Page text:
Bitcoin continues to soar to the moon despite having a tainted reputation. While still highly volatile, many investors have made exceptional earnings through Bitcoin thanks to its previous holiday rallies. However, with zero regulation and a great number of deceitful information online, it’s easy for first-time cryptocurrency investors to fall prey to a bitcoin scam. Fraudsters are always looking to drain hot and cold wallets, and they haven’t slowed down one bit.

Truthfully, bitcoin and other cryptocurrencies have always been a number-one priority hacker target. The very first Bitcoin scam happened in June 2011, with a user lost approximately $500,000 to hackers due to a suspected virus or malware backdoor. Hackers remote-controlled his machine to transfer his bitcoins to the hacker’s accounts. According to Wall Street Journal, about $4billion had been lost to cryptocurrency hackers in 2019, and it hasn’t stopped in 2020.

The best way to protect yourself is to have the right information. If you can detect cues whether something seems too good to be true, fishy, or suspicious that it makes you think more than five times about the decision you’re about to make, you can keep yourself safe. Here are ten common Bitcoin scams every wise modern investor should know and learn to avoid.

1. Phishing

It’s always been a classic to receive an email from a service provider asking you to log into their designated URL to reset your old password. If you check your web address, you’ll find that it’s different from the official address, and you’ve just avoided phishing.

Crypto phishing is no different from the traditional email version. Truthfully, the hacker still sends you an email from your trading platform of choice. It’ll claim that someone had tried to access your account and failed, and that they highly advise you to change your email and password by using the URL or QR code included in the email.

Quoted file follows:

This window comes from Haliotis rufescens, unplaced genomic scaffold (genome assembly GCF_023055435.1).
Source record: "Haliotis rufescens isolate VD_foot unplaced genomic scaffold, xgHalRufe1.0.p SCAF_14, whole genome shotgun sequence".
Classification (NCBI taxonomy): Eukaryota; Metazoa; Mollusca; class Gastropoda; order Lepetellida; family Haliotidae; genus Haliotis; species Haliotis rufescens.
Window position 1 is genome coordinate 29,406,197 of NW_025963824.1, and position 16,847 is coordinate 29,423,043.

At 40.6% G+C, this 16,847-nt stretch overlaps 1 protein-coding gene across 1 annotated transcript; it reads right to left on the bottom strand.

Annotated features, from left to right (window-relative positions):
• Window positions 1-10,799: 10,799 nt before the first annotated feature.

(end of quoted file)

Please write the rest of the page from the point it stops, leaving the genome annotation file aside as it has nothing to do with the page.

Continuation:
The best way to spot crypto phishing is by doing the following due diligence:

  • Check their email address parent URL for any suspicious inconsistencies with the official ones
  • Ask your platform about their legitimate URL and password reset redirection URLs
  • Don’t answer unsolicited surveys, especially from suspicious web addresses that look bot-generated
  • Automatically flag and delete emails that look like scams.

2. Fake Bitcoin Exchanges and Wallets

A Bitcoin scam is a smoke-and-mirrors engagement. Hackers and criminals attempt to disguise themselves as authoritative and professional in their demeanor. They take their disguises to the next level by posing as high-end Bitcoin exchanges complete with all the bells and whistles, including hot and cold wallets.